This evening will feature a 6 day old crescent Moon 7° from Mars. Look for a bright orange object a few degrees north (to the right) and a bit below the Moon to spot the planet. Mars should be bright and obvious at about +1 magnitude next to the Moon.
With the Moon only a half a degree from Venus this morning, it should be relatively easy to spot the brilliant planet high in the daytime sky.
Spotting planets in the daytime is not that difficult, both Jupiter and Venus are bright enough to seen in full daylight. Venus is currently near maximum brilliance at about -4.3 magnitude, easily bright enough to see in a clear sky. There are a few helpful hints to make this easier.
Today the Moon will make finding Venus quite easy. The planet is only half a degree above the Moon, just above the slim crescent. Keep in mind that the Moon is half a degree across, the planet will be half a Moon diameter above the unlit side, easy to spot in the mid-morning sky. Having the Moon nearby will not only aid in locating the Planet, it will also provide your eyes something to focus on.
Tomorrow morning will feature a very close pairing of a 15% crescent Moon and a brilliant Venus just
½° apart. The pair will be situated between Jupiter above and Saturn rising below.
The Moon is close to ½° across, thus the planet will lie quite close to the tip of a beautiful, slim crescent. Shining at a brilliant -4.2 magnitude the planet is also a match for the bright Moon.
A beautiful lineup of Moon and planets should make it worth the effort to rise early and enjoy the pre-dawn spectacle.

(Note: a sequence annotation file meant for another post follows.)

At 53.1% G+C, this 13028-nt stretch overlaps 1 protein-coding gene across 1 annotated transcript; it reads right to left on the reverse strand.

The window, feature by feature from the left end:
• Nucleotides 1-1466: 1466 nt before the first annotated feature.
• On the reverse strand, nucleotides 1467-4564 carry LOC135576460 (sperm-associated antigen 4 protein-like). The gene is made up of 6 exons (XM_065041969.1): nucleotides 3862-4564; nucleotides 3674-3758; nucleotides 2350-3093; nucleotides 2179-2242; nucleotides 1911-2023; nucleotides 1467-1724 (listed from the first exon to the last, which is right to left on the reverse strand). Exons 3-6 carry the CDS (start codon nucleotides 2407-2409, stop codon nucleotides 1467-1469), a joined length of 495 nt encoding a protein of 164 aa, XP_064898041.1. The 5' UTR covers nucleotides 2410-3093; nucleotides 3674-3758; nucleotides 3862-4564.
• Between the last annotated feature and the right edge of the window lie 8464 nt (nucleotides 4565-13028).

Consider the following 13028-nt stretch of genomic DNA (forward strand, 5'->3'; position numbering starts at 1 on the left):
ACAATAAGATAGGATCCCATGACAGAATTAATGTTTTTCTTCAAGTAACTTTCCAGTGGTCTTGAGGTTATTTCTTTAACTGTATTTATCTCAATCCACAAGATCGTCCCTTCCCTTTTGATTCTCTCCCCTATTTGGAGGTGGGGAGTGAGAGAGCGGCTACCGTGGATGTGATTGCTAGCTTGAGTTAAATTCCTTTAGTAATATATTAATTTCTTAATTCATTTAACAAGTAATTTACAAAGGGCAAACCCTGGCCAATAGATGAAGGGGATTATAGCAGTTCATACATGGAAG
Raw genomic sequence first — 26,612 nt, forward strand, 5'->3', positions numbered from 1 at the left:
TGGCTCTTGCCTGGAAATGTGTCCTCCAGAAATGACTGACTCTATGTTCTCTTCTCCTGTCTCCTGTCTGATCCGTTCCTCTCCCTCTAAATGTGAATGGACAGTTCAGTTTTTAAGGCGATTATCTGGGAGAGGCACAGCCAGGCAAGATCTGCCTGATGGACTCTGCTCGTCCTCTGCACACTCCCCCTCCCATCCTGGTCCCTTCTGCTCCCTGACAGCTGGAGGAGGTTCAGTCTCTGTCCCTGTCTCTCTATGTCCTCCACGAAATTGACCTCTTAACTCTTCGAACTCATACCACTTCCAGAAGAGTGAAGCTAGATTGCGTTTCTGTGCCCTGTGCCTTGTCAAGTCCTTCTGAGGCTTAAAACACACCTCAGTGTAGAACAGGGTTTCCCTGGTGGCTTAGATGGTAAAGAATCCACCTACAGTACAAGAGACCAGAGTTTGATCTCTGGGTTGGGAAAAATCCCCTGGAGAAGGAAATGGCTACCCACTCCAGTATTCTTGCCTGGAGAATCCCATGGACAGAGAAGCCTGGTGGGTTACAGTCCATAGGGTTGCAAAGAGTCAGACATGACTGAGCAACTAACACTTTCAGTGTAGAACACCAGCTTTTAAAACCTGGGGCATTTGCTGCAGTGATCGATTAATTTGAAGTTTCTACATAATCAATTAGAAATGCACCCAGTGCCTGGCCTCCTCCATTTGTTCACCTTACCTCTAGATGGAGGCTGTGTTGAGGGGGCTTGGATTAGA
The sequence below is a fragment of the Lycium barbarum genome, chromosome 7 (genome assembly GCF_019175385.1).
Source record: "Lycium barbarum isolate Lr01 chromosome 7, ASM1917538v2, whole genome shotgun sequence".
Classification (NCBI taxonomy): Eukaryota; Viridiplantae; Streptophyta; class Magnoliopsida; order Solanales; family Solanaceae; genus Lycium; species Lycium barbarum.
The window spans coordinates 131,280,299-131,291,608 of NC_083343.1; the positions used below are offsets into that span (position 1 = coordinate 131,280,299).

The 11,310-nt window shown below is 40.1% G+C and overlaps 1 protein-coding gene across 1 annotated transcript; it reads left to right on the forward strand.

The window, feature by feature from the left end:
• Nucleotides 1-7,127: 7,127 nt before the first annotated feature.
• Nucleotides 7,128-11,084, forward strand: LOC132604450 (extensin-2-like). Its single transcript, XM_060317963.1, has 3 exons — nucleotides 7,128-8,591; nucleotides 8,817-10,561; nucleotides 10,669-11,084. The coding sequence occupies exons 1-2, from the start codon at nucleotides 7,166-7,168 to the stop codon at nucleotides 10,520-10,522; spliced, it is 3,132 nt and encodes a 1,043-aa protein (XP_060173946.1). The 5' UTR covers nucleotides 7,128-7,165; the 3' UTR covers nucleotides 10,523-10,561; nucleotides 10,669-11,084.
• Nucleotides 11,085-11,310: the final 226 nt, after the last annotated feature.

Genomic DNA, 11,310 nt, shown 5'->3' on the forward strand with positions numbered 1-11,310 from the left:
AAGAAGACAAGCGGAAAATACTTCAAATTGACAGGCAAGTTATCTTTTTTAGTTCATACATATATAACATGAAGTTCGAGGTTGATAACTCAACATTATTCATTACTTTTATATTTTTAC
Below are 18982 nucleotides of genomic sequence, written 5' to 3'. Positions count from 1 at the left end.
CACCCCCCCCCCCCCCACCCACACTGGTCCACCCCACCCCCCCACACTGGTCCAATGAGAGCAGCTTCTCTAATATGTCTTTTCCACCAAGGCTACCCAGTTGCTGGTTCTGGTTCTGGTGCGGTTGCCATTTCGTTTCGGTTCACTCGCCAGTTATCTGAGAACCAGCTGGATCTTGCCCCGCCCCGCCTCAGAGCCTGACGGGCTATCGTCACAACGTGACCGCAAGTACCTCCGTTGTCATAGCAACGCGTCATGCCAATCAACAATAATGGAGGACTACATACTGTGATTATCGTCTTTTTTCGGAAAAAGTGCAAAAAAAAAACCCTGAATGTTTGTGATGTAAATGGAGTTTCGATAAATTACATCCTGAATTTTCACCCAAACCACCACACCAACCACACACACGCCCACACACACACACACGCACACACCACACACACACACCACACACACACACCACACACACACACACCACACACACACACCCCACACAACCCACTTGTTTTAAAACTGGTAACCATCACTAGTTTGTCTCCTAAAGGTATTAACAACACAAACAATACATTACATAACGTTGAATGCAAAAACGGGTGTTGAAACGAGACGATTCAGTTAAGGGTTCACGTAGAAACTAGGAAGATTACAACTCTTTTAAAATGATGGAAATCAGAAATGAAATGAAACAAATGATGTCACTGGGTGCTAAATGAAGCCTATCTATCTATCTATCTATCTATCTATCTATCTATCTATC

This evening will feature a 6 day old crescent Moon 5° from Mars. Look for a bright orange object a few degrees above and to the north of the Moon to spot the planet.
The year begins with a nice pairing of a 17% crescent Moon and a brilliant Venus just 2° apart before dawn tomorrow on New year’s Day. Jupiter and Mercury are also visible in the glow of sunrise below the pair.
The month of January will feature a clutch of bright planets in the dawn. Mercury will disappear into the sun’s glare to be replaced by Saturn emerging from superior conjunction mid-month, joining Venus and Jupiter.
Tomorrow morning, July 20th, a pretty crescent Moon will be located close to a brilliant Venus. The Moon will be a slim 11% crescent a little over 4° from Venus shining at -4.0 magnitude. The pair will rise about three hours before sunrise a bit before 2am, look for the two above the brightening glow of dawn.
Tomorrow morning, June 20th, a pretty crescent Moon will be located close to a brilliant Venus. The Moon will be a slim 18% crescent a little under 6° from Venus shining at -4.2 magnitude. The pair will rise about three hours before sunrise at about 2am, look for the two above the brightening glow of dawn.
Tomorrow morning, May 22nd, a pretty crescent Moon will be located close to a brilliant Venus. The Moon will be a slim 15% crescent a little over 3° from Venus shining at -4.4 magnitude. The pair will rise about two hours before sunrise at about 3am, look for the two above the brightening glow of dawn.
Tomorrow morning, April 23rd, a pretty crescent Moon will be located close to a brilliant Venus. The Moon will be a slim 12% crescent a little over 7° from Venus shining at -4.3 magnitude. The pair will rise about an hour before sunrise at about 4am, look for the two just above the brightening glow of dawn.
Over the next week Venus will be lost to the Sun’s glare. It is currently about 15° east of the Sun, but getting closer quite quickly now and becoming tough to spot in the sunset. The planet will pass through inferior conjunction on March 25th. The planet will appear in the dawn sky around mid April. When it does appear, it will spend the remainder of 2017 as the morning star.
Even when low in the sunset, Venus is worth picking up in a telescope. As the planet approaches inferior conjunction it shows an ever more crescent appearance to our earthbound vantage point. During the last days of visibility it will be a razor thin crescent, worth the effort to look.
Venus Events for 2017
|Maximum Elongation||Jan 12||47.1°E||-4.4|
|Inferior Conjunction||Mar 25|
|Maximum Elongation||Jun 3||45.9°W||-4.3|
|Source: NASA Sky Calendar|